Letters to the Director | Opinion

Housing and pluralism

The recent National Housing Program (PNH) presented by the Government came to show satiety the country that we are. A country “bound by wires” and oscillating between the extremes of “silk ties and bare feet”, which makes a balanced/equal solution almost unfeasible, since the individual interests in which “money” becomes status and brings with it an ideology that is most often cluttered, because it has little of ideology, they reach the shame of – as I have seen and read criticizing public spending on behalf of the poor, when those who say and write it are filthy rich. Social democracy is fading away in what should be an example of how an idea would have to shape a practice derived from it.

Once here, allow me to warmly salute the PUBLIC, for the variety of diverse opinions that despite my “pessimism” expressed in the previous paragraph –, at least it safeguards democratic freedom, which is no small feat. The Wednesday edition is a good example of this, with articles by Maria João Marques, Carmo Afonso and Helena Roseta. Among the first, navigating among many things but ending up defending à outrance private property and markets, and the second, much more in favor of those who need a house to live in but do not have enough money, is the position of the third that grants (hello!) giving the State a regulatory role that should be central to the entire debate.

Still relying on PÚBLICO, I feel like paraphrasing Miguel Esteves Cardoso (02/18), who, at a certain point in his text on the PNH, writes:The reaction from the right (it’s communism!) and from the left (it’s capitalism!) confirm this impression. It’s a good sign. I also think so.

Fernando Cardoso Rodrigues, Porto

Crimea and Donbass

Our media has treated these two territories that Russia has annexed or intends to annex as if they were one and the same thing. They are not. Crimea was conquered by Tsarina Catherine (known as Catherine of Russia) to secure Russia’s access to the sea. In the Soviet Union, Crimea was not a Soviet Republic like Ukraine, but was part of the Russian Federation. It was the then President of the USSR, Nikita Khrushchev, who handed over Crimea to Ukraine, because access was better through Ukraine and, after all, everything was in the same country (the USSR). As is easy to understand, the population of Crimea that was Russian more than a century ago continued to be Russian.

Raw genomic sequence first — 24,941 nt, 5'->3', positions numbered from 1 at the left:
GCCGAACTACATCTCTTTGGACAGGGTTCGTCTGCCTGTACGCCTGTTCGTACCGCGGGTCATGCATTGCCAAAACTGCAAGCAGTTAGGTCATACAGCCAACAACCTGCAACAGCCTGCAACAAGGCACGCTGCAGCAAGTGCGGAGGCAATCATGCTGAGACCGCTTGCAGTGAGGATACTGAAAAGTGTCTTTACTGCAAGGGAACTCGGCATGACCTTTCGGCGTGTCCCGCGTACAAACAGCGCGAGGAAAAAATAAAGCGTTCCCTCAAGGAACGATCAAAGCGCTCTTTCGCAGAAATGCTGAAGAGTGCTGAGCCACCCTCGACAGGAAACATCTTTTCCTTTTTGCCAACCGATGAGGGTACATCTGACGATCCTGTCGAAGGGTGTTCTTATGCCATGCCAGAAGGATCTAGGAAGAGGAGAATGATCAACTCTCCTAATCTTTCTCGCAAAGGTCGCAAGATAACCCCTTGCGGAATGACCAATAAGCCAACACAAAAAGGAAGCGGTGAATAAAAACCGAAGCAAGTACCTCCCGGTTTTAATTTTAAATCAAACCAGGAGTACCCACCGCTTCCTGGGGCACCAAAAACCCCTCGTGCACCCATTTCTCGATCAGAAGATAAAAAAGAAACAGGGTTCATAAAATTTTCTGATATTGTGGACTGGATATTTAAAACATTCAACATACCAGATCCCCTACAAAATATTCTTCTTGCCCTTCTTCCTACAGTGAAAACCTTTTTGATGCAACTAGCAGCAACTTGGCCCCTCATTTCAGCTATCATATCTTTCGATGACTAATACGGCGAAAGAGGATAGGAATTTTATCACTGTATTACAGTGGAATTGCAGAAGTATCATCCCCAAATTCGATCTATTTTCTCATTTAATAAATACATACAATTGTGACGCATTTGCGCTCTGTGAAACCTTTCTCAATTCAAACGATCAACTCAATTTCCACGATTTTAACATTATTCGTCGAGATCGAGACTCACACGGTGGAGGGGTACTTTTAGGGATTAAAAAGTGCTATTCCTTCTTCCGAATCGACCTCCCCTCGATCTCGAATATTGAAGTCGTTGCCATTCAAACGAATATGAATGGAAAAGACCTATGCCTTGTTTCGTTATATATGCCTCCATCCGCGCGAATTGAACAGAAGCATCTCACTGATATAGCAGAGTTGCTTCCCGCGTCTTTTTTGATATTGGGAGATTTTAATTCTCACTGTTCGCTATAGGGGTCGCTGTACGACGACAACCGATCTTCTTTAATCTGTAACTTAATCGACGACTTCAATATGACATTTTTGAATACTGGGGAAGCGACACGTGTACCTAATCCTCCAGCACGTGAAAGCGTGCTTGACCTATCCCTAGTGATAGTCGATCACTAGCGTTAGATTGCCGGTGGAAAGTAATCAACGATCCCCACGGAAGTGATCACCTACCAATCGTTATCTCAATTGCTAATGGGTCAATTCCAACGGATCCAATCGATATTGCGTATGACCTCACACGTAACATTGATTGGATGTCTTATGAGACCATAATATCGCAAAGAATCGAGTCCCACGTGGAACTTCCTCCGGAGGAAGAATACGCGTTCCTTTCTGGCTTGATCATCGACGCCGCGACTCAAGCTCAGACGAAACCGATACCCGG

When the USSR broke up, it would be logical for Crimea to revert to Russian territory. It was not so. There was only an agreement to keep Russian naval bases and for Ukraine to allow Russia land access to these bases. When, after the “events” of 2014, Ukraine started talking about joining NATO, Russia annexed Crimea and began construction of a bridge connecting Russian territory to naval bases in Crimea.

As far as Donbass is concerned, however much Russian is spoken there (possibly due to the displacement of people in the USSR era), Russia has not the slightest reason for its pretensions. A little truth wouldn’t hurt anyone.

Carlos Anjos, Lisbon

Reflection on a solution for peace in Ukraine

At a time when Russia’s invasion of Ukraine has been one year in sight, there is no horizon to put an end to this absurd war. Neither party admits to giving up on the territorial positions in which the conflict is found. In this situation of impasse, which could escalate into warlike actions, with an unpredictable escalation, I would propose, if I were allowed to be heard by the decision-makers of this world, a possible peace solution:

  1. The UN would take the initiative, supported by its security body, to energetically call for a truce between the belligerent parties, with the express aim of negotiating a peace solution, which would be followed by an associated set of specifications.
  2. The disputed territories (Donbass, Zaporijjia and Crimea) would come under UN administration (protectorates with this type of status would not be unheard of) and a “Blue Helmet Force” would be established to replace the withdrawal of all belligerent forces.
  3. Under this umbrella, a UN mission would be appointed, complemented by representatives from both parties and beyond, which would be in charge of assessing the conditions under which a reconstruction plan for these territories could be established.
  4. Creation of a reconstruction fund with the participation of the United Nations and the countries involved in financial aid (USA, EU and others).
  5. To establish a relatively short period in which the populations that were removed from these territories could, in a controlled manner, be helped to return home.
  6. Agree on a date, as reasonable as possible, to enable the holding of a referendum, which could contain, for each of the three territories, the option of having an independent status, or being integrated into the Ukrainian nation or the Russian Federation .

Francisco CarvalhoPortela

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